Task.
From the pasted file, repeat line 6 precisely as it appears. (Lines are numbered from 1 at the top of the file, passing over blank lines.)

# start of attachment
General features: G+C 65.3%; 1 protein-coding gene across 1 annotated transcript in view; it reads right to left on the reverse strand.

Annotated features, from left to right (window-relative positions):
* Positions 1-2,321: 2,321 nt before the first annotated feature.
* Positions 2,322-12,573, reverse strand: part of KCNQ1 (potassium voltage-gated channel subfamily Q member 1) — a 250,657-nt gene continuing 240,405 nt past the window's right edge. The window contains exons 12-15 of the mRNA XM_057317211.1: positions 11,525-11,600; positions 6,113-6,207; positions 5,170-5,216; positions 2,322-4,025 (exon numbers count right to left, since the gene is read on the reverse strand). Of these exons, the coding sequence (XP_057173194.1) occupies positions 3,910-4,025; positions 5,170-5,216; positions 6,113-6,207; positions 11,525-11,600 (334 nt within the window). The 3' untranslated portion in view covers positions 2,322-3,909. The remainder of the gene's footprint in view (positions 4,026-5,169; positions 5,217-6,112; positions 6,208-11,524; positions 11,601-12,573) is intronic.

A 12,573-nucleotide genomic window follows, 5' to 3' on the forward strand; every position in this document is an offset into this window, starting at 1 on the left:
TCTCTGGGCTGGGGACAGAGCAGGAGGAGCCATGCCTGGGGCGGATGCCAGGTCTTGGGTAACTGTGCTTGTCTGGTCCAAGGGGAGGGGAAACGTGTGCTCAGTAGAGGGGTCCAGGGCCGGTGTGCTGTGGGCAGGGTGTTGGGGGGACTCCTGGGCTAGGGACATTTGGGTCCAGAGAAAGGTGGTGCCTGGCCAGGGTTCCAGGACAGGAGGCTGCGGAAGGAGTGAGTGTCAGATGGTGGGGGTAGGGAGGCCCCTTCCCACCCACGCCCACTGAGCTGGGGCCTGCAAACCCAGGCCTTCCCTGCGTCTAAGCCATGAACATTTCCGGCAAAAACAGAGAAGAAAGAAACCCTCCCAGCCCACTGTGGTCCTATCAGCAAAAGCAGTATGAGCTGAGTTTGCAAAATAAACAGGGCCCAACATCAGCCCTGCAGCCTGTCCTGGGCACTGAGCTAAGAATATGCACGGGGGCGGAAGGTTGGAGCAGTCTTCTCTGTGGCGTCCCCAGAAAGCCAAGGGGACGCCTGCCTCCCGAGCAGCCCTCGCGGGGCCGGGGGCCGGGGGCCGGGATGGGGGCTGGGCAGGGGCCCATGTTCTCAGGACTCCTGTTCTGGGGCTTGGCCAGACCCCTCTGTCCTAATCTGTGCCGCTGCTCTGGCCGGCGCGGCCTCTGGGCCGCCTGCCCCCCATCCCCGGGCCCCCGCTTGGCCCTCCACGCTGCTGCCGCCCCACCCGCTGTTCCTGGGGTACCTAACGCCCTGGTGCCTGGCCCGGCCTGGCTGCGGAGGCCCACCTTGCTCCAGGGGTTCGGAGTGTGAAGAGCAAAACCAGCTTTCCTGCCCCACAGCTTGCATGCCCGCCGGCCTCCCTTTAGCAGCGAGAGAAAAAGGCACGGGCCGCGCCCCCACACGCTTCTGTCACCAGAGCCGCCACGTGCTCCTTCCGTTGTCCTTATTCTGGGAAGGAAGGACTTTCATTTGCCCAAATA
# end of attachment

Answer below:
TCTCTGGGCTGGGGACAGAGCAGGAGGAGCCATGCCTGGGGCGGATGCCAGGTCTTGGGTAACTGTGCTTGTCTGGTCCAAGGGGAGGGGAAACGTGTGCTCAGTAGAGGGGTCCAGGGCCGGTGTGCTGTGGGCAGGGTGTTGGGGGGACTCCTGGGCTAGGGACATTTGGGTCCAGAGAAAGGTGGTGCCTGGCCAGGGTTCCAGGACAGGAGGCTGCGGAAGGAGTGAGTGTCAGATGGTGGGGGTAGGGAGGCCCCTTCCCACCCACGCCCACTGAGCTGGGGCCTGCAAACCCAGGCCTTCCCTGCGTCTAAGCCATGAACATTTCCGGCAAAAACAGAGAAGAAAGAAACCCTCCCAGCCCACTGTGGTCCTATCAGCAAAAGCAGTATGAGCTGAGTTTGCAAAATAAACAGGGCCCAACATCAGCCCTGCAGCCTGTCCTGGGCACTGAGCTAAGAATATGCACGGGGGCGGAAGGTTGGAGCAGTCTTCTCTGTGGCGTCCCCAGAAAGCCAAGGGGACGCCTGCCTCCCGAGCAGCCCTCGCGGGGCCGGGGGCCGGGGGCCGGGATGGGGGCTGGGCAGGGGCCCATGTTCTCAGGACTCCTGTTCTGGGGCTTGGCCAGACCCCTCTGTCCTAATCTGTGCCGCTGCTCTGGCCGGCGCGGCCTCTGGGCCGCCTGCCCCCCATCCCCGGGCCCCCGCTTGGCCCTCCACGCTGCTGCCGCCCCACCCGCTGTTCCTGGGGTACCTAACGCCCTGGTGCCTGGCCCGGCCTGGCTGCGGAGGCCCACCTTGCTCCAGGGGTTCGGAGTGTGAAGAGCAAAACCAGCTTTCCTGCCCCACAGCTTGCATGCCCGCCGGCCTCCCTTTAGCAGCGAGAGAAAAAGGCACGGGCCGCGCCCCCACACGCTTCTGTCACCAGAGCCGCCACGTGCTCCTTCCGTTGTCCTTATTCTGGGAAGGAAGGACTTTCATTTGCCCAAATA